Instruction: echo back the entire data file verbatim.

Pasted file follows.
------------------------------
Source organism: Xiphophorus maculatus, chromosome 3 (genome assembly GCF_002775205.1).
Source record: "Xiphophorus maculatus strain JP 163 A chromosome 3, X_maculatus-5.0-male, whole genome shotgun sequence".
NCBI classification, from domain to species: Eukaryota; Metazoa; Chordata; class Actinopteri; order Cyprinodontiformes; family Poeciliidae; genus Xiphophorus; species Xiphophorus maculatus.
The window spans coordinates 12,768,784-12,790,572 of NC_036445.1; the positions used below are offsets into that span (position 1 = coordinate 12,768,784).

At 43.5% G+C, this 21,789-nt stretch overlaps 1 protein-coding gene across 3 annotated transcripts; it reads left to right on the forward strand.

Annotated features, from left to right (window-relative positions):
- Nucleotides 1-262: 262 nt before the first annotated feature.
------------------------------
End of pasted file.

Source organism: Xiphophorus maculatus, chromosome 3 (genome assembly GCF_002775205.1).
Source record: "Xiphophorus maculatus strain JP 163 A chromosome 3, X_maculatus-5.0-male, whole genome shotgun sequence".
NCBI classification, from domain to species: Eukaryota; Metazoa; Chordata; class Actinopteri; order Cyprinodontiformes; family Poeciliidae; genus Xiphophorus; species Xiphophorus maculatus.
The window spans coordinates 12,768,784-12,790,572 of NC_036445.1; the positions used below are offsets into that span (position 1 = coordinate 12,768,784).

At 43.5% G+C, this 21,789-nt stretch overlaps 1 protein-coding gene across 3 annotated transcripts; it reads left to right on the forward strand.

Annotated features, from left to right (window-relative positions):
- Nucleotides 1-262: 262 nt before the first annotated feature.